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How To Make The Media Approach You For Comment

By Mace Usher

Plenty of day-to-day public relations requires creating your own story and then going about finding someone who is interested in it. However there’s an alternative choice, that could be much simpler and produce significantly greater results: becoming an expert spokesman.

Rather than going to the trouble of producing your own story, it is usually much more simple to comment – or piggy back – on something else that is already going on. This really is a fantastic way to increase your profile as well as improve your company.

Consider: who is a potential buyer more likely to turn to? Is it a person they’ve never heard of, or maybe the person who they’ve seen, heard or read in the news, who appears to be an expert in their market?

In essence, editors are constantly going to be needing commentary on things and the 24 hour news environment means there is a higher demand for this than ever before. It may also give you easier access to national media, if you want it.

National journalists are frequently tasked with covering stories of global significance and, as a result, often require reaction to significant events as much, if not more often, than they need to go delving for unique stories of their own.

At the start you will need to do the running, but it’s incredibly easy to find that all of a sudden writers are chasing after you for comment – a public relations dream come true.

This is all about adding something to the story. Your opinion doesn’t actually need to be contentious; you could simply be brilliant at interpreting the nuts and bolts of something, or the probable outcomes of an event.

Having the ability to come out with clever quotes that are on the ball and also encapsulate a solid sense of what’s going on will be well used, notably by the national newspapers and by the broadcast media.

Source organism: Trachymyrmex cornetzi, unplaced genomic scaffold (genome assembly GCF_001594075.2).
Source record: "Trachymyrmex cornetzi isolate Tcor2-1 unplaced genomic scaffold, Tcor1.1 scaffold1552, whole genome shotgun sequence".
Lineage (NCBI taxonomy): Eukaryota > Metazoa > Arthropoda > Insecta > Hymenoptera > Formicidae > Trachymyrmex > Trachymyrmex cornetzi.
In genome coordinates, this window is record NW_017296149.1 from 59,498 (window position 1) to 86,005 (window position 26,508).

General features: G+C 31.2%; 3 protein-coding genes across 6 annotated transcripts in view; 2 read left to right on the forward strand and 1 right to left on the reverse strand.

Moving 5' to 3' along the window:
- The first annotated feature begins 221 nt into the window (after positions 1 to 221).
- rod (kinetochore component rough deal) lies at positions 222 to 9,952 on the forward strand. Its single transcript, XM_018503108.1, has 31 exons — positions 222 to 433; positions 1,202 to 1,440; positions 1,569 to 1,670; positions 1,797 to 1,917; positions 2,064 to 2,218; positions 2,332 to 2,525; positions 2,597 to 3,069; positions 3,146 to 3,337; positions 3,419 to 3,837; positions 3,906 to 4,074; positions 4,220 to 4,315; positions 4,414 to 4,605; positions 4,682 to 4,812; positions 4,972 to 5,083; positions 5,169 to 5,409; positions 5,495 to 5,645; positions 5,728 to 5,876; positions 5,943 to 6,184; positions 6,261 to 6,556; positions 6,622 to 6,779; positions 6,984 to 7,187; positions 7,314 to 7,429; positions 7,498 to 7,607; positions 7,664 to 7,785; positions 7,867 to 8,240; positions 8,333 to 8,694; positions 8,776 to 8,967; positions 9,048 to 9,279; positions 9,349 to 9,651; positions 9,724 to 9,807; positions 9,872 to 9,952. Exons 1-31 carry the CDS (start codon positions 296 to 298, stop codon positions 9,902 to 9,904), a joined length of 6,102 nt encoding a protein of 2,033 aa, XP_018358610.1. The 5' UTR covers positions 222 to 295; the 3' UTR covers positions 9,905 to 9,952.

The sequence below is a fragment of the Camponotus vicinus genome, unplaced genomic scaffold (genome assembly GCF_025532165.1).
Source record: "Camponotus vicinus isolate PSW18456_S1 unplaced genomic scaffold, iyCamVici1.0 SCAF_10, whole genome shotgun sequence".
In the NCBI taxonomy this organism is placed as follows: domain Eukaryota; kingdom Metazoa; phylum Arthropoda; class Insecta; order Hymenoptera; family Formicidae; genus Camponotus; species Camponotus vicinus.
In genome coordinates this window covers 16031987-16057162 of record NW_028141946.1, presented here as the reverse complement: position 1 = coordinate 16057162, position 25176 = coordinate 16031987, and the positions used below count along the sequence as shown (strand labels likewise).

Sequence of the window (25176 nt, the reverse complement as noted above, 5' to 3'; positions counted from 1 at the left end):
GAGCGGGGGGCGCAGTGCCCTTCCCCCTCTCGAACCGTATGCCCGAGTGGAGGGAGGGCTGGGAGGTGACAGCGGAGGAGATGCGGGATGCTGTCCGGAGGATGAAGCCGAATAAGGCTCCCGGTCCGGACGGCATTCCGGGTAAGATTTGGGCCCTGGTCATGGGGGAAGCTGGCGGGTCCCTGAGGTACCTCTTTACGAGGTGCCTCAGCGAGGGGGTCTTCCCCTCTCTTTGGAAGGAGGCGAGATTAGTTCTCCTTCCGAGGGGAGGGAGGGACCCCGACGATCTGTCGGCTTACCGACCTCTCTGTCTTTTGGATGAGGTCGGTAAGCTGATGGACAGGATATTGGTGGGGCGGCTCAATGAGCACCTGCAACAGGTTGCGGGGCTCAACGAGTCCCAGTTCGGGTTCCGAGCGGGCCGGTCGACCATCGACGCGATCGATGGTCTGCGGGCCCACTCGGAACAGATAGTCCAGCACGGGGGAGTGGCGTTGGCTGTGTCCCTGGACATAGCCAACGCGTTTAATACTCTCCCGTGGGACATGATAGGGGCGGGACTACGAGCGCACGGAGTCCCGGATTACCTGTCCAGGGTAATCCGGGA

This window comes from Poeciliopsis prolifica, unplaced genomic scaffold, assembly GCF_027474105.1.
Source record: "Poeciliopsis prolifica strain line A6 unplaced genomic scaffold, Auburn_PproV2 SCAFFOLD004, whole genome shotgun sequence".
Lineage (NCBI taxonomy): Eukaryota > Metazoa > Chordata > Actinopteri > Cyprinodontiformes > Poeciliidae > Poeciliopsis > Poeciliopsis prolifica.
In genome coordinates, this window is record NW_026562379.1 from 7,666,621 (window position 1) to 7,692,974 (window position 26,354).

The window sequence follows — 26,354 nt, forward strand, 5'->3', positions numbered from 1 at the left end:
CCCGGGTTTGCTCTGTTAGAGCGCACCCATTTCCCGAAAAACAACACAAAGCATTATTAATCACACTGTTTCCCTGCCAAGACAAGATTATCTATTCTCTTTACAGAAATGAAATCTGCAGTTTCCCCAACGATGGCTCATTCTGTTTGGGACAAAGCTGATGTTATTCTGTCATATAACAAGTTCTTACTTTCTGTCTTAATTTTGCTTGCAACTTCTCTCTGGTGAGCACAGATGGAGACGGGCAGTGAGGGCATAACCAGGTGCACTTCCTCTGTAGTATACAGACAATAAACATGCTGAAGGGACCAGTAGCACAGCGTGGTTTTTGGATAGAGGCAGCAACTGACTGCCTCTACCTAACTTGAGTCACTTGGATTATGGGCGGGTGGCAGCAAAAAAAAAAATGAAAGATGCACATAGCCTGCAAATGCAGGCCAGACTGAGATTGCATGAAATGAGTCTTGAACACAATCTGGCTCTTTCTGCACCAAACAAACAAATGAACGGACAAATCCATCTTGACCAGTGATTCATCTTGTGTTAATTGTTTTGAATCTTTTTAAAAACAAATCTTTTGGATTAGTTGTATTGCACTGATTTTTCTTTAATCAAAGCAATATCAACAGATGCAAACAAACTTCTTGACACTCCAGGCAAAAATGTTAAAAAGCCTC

I can explain to you via personal experience that working in the media (radio & TV) is often rather nerve-racking when something happens and you must find someone fast to discuss it or explain it to the public. Sometimes you only have moments to achieve it and there’s no time at all to try to find new contacts. You automatically go to those you already know you can depend on.

There’s a good reason you observe the same men and women in the media over and over commenting on some industry or sector: editors know they are interesting and reliable.

For you, the down-side of attempting to become the spokesman of choice is you really need to be on the ball and you’ve got to react fast. You should keep in a state of ninja-like readiness, particularly in the early days when you haven’t proven yourself.

Being a successful commentator is about being able to get your opinions out quickly, to the right individuals, and at the correct moment.

Here are the crucial steps you have to follow:

1) Decide what you are looking to speak about – this will commonly be dictated by the nature of your enterprise and expertise;

2) Work out exactly where you’d like to be heard, seen, or read. Don’t get snobbish about this; you may be lucky enough to rocket straight into the nation’s consciousness, but it could take time to develop your image. The local newspaper, the relevant trade newspaper, or your regional radio or TV station are wonderful places to begin with. BBC Radio is usually the ideal pick of radio for you since these stations normally do more talking.

3) Obtain the contact details – preferably the e-mail & contact number – of a few major journalists. (You can typically locate their details in papers/magazines/online without too much difficulty).